2. Mike C.

            Look, I think we can acknowledge that there are serious economic issues that people entering the workforce at a specific time face – significant enough to seriously affect the rates and marriage, birth and home ownership without taking away from the effects systemic racism and misogyny that also exist within society.

            Reply
            1. Princess Consuela Banana Hammock

              Of course, but it’s really irresponsible, imo, to describe millennials as a “permanent underclass.” That’s just not an accurate statement, and it reduces the intersectional experiences of people who have been subordinated by our legal and cultural institutions. It also trivializes issues like endemic poverty and inter-generational trauma. From what I understand, millennials are not being denied the right to vote, to work, to travel, to be free of institutional/state violence, to exist outside of bondage/slavery, to be considered humans (and not property), or to marry/cohabitat on the basis of their age or generational status.

              I often comment on the unique and significant economic challenges facing millennials. And I think it’s fair to point out that conventional wisdom about the market and about that demographic often rests on faulty/false assumptions that are not supported by evidence. There is certainly discrimination against millennials that flows from those false assumptions. But that is categorically distinct from laws that seek to eliminate discriminatory behavior that is connected to centuries-long legacies of legal and social segregation, violence and subordination.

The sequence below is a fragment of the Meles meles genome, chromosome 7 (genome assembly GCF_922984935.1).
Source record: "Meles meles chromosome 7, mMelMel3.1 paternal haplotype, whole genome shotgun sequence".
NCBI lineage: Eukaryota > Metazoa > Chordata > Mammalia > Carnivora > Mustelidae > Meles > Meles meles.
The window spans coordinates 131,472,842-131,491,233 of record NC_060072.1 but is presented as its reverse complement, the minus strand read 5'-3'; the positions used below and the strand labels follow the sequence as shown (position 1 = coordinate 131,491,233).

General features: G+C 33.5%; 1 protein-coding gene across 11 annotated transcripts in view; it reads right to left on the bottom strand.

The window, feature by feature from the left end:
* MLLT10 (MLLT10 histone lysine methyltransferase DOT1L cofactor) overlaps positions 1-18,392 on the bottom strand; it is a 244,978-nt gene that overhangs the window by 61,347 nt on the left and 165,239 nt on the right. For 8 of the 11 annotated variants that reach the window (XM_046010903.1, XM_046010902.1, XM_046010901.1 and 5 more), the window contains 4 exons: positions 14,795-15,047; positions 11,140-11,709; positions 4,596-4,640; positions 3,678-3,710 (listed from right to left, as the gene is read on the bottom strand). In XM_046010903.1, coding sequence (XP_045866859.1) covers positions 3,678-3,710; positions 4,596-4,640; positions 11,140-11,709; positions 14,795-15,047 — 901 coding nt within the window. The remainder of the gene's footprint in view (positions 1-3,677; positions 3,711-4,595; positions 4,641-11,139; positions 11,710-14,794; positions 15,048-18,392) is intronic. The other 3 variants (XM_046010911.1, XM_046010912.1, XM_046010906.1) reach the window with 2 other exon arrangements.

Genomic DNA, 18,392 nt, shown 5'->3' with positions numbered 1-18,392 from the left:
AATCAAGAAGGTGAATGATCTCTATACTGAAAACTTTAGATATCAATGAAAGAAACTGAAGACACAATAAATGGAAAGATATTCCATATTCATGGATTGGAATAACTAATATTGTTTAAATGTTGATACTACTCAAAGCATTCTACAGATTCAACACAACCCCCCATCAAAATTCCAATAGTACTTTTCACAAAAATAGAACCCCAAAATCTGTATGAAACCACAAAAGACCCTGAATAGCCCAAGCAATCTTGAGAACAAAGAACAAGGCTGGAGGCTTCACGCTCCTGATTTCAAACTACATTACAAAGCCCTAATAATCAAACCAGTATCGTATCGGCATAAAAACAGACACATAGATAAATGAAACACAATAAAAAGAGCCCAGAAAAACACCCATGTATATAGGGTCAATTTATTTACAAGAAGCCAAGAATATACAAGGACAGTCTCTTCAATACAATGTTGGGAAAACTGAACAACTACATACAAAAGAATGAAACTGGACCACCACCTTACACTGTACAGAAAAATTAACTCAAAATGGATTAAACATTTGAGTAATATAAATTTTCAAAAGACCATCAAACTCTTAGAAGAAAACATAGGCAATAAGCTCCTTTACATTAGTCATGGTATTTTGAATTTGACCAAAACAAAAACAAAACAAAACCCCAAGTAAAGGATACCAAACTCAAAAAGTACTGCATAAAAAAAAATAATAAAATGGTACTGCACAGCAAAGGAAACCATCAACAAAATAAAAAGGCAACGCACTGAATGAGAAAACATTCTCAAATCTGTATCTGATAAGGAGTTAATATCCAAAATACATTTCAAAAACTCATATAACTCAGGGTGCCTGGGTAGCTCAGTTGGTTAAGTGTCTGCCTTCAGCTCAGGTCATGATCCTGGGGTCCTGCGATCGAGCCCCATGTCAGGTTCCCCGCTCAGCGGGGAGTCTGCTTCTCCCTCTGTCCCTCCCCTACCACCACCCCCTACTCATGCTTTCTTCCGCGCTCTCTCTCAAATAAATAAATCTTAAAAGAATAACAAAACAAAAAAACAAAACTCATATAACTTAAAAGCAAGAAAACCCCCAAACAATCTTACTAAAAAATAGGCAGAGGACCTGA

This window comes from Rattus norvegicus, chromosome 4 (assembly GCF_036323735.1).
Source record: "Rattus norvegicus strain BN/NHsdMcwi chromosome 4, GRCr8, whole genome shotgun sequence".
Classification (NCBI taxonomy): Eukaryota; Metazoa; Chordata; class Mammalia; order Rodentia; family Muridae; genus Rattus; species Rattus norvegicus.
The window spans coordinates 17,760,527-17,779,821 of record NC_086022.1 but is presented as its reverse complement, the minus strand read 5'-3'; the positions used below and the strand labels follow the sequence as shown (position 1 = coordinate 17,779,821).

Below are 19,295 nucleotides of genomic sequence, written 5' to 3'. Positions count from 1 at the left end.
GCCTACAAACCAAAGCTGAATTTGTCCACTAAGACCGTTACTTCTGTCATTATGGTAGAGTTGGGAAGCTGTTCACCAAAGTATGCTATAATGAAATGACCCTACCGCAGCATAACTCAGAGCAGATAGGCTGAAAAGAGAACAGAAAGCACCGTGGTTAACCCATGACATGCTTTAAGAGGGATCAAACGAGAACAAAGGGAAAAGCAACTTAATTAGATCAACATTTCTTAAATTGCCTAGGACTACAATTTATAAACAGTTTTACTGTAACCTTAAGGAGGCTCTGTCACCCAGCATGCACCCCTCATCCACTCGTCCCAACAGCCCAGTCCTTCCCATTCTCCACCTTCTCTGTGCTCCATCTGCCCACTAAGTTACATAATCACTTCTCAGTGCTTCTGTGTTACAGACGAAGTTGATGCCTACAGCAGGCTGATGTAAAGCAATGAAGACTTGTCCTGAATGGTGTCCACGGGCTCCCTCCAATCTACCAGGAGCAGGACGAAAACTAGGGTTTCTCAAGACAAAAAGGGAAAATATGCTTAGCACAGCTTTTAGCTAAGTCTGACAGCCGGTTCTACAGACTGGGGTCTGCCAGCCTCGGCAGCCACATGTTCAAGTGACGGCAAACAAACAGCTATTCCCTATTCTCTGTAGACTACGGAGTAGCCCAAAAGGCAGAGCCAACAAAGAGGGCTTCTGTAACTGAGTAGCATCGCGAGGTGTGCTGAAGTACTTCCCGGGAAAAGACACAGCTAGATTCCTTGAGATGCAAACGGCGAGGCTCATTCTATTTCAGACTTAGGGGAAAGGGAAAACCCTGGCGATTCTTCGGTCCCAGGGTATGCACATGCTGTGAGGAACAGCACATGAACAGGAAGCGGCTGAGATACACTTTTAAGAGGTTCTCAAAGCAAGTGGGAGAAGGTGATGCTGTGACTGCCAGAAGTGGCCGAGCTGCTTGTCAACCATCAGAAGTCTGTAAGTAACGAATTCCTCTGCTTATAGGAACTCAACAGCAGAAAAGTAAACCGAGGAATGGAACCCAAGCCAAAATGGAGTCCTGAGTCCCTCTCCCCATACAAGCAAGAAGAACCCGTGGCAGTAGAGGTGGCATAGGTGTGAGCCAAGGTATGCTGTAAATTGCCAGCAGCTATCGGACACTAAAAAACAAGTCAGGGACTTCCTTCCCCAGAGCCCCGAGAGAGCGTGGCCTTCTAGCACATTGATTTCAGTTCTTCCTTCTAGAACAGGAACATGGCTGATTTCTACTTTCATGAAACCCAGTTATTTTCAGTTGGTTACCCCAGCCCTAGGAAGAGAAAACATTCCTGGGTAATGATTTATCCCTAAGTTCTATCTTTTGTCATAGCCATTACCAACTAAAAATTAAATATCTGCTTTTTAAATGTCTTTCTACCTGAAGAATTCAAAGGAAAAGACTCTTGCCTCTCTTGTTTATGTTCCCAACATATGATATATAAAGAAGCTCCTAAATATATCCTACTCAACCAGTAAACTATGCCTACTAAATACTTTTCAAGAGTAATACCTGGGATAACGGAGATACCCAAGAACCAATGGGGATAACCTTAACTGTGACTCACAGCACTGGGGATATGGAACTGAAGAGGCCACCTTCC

Reply
              1. Mike C. (╯°□°)╯︵ ┻━┻

                Yeah, it is a bit of hyperbole, but I can appreciate the frustration DArcy is feeling.

                Reply
              2. DArcy

                I didn’t assert that millennials *are* a permanent underclass, I said society was *on its way* to making us one. Certainly far more so than older people, who are already granted a legally unique and relatively unprecedented “one way only” protected class designation.

                (By which I mean: every other protected class designation works in all directions. Discrimination on the basis of race is illegal regardless of *which* race is being discriminated against; discrimination on the basis of sex is illegal regardless of *what* sex is being discriminated against. The restrictions on age are uniquely limited: it’s illegal to discriminate against those over 40, but legal to discriminate against all younger age groups.)

                Reply
                1. Princess Consuela Banana Hammock

                  I think we’re going to disagree on this.

                  I’m sorry if I was overly harsh—I was just really taken aback by the idea that a generational group was “on its way” to becoming a “permanent underclass.” I think what we’re seeing is more akin to the experiences of people of all ages during the Great Depression (i.e., a product of large-scale market changes and macroecon) than it is a function of “olds” discriminating against young people solely on the basis of youth.